Objectives. To evaluate pain incidence and pain management in a South African paediatric trauma unit, and to compare the usefulness of 5 different assessment tools.
Design. A prospective observational study, using the Numerical Rating Scale for pain (NRS pain), Numerical Rating Scale for anxiety (NRS anxiety), the Alder Hey Triage Pain Score (AHTPS), the COMFORT behaviour scale and the Touch Visual Pain Scale (TVPS). All patients were assessed at admission; those who were hospitalised were again assessed every 3 hours until discharge.
Results. A total of 165 patients, with a mean age of 5.3 years (range 0 - 13), were included. NRS scores were indicative of moderate to severe pain in 13.3% of the patients, and no pain in 24% at admission. Two-thirds of the patients received no analgesics; for them, NRS pain, AHTPS and TVP scores were lower than the scores for the other children.
Conclusion. Pain and anxiety incidences in this paediatric trauma unit are relatively low. Implementation of a standard pain assessment tool in the emergency department triage system can improve pain management. The AHTPS is the most promising for use in non-Western settings.
Background. The Modified Early Warning Score (MEWS) is used to monitor medical inpatients in hospitals in the developed world. The South African Triage Score (SATS) was developed from the MEWS, and its use throughout South Africa has been proposed.
Objectives. We aimed to assess the effectiveness of the SATS in an emergency department (ED) in a rural setting in KwaZulu-Natal (KZN).
Methods. A prospective cross-sectional study undertaken over a 1-month period in June 2009 of patients in the ED of a government hospital in rural KZN, the referral centre for 22 peripheral hospitals. Data capture included physiological parameters, mobility and trauma scores, a list of selected clinical conditions (physician discriminator list), MEWS and SATS scores, final clinical diagnosis, and outcome in the ED (death, hospital admission or discharge). Outcome measures were under- and over-triage rates according to both systems.
Results. Over the study period, 589 patients were triaged and their data analysed. The MEWS under-triaged 15.1% (over-triaged 8.3%) of cases that needed admission, compared with an undertriage rate of 4.4% (over-triage rate 4.3%) when the SATS was used.
Conclusion. Our study supports use of the SATS as a primary triage score in South African urban and rural hospitals. The SATS is superior to the MEWS as a triage scoring system in a rural hospital ED in KZN, its rates of under- and over-triage falling within the limits of the American College of Surgeons Committee on Trauma (ACSCOT) guidelines.
An epidemic of acute conjunctivitis in Dar es Salaam in 2010 demonstrated the importance of a strong infectious diseases epidemiological surveillance network to minimise disease outbreaks. Misunderstanding of the causes and management of diseases explains the repetitive nature of acute haemorrhagic conjunctivitis (AHC) in Dar es Salaam. This paper discusses AHC and Paederus spp. keratoconjunctivitis and periorbital oedema ('Nairobi red eyes') that are confused as being associated with recurrent epidemics of conjunctivitis in Dar es Salaam.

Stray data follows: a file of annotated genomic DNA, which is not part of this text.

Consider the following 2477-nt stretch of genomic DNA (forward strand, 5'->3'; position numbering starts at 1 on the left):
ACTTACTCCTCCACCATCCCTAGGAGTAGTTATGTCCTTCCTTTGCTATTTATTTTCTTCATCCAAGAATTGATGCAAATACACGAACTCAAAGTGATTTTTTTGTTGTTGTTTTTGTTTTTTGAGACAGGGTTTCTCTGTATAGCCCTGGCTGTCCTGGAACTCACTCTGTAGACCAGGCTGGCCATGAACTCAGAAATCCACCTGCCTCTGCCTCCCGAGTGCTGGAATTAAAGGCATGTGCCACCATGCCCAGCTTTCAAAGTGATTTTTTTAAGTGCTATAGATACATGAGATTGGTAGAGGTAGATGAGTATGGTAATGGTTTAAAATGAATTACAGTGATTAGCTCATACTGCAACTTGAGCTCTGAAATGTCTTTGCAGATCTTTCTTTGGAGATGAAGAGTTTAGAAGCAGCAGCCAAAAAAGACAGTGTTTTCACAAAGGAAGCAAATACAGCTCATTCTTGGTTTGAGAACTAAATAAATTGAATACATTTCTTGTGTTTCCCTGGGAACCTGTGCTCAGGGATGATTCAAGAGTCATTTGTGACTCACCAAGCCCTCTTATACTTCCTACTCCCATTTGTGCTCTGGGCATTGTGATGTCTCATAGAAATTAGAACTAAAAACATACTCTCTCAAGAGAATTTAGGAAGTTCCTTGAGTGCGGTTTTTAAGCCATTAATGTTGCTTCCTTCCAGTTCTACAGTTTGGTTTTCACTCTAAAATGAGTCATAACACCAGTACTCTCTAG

Background. There is no clear distinction between the regulation of food, supplements and medicines in South Africa. Consequently, grey areas exist in implementing the legislation, particularly in the supplement industry. The increase in supplement sales in South Africa can be attributed to aggressive marketing by manufacturers whose claims are not always supported by published peer-reviewed evidence. Such claims often go unchecked, resulting in consumers being mislead about the role of supplements. As a result of poor regulation, contaminants or adulterants in supplements may also cause insidious effects unrelated to the listed ingredients.
Aim. To assess the regulations, legislation, and claims associated with nutritional supplement products in South Africa.
Method. Peer-reviewed literature and the relevant South African statutes were consulted.
Results. The National Health Act incorporates the Medicine Control Council, which is charged with ensuring the safety, quality and effectiveness of medicines, and related matters, including complementary/alternative medicines. The South African Institute for Drug-Free Sport and Amendment Act provides for testing athletes for using banned substances, but currently does not concern itself with monitoring nutritional supplements for contaminants or adulterants that may cause a positive drug test, which has implications for sports participants and also the health of the general population. The implementation of the Consumer Protection Act 68 of 2008 (CPA) could protect consumer rights if it is administered and resourced appropriately.
Conclusion. The CPA should promote greater levels of policy development, regulatory enforcement, and consumer education of South Africa's supplement industry.
Reference intervals of total cholesterol, HDL cholesterol and non-HDL cholesterol concentrations were determined on 309 blood donors from an urban and peri-urban population of Botswana. Using non-parametric methods to establish 2.5th and 97.5th percentiles of the distribution, the intervals were: total cholesterol 2.16 - 5.52 mmol/l; non-HDL cholesterol 1.22 - 4.48 mmol/l; and HDL cholesterol 0.67 - 1.65 mmol/l and 0.59 - 1.59 mmol/l for females and males, respectively.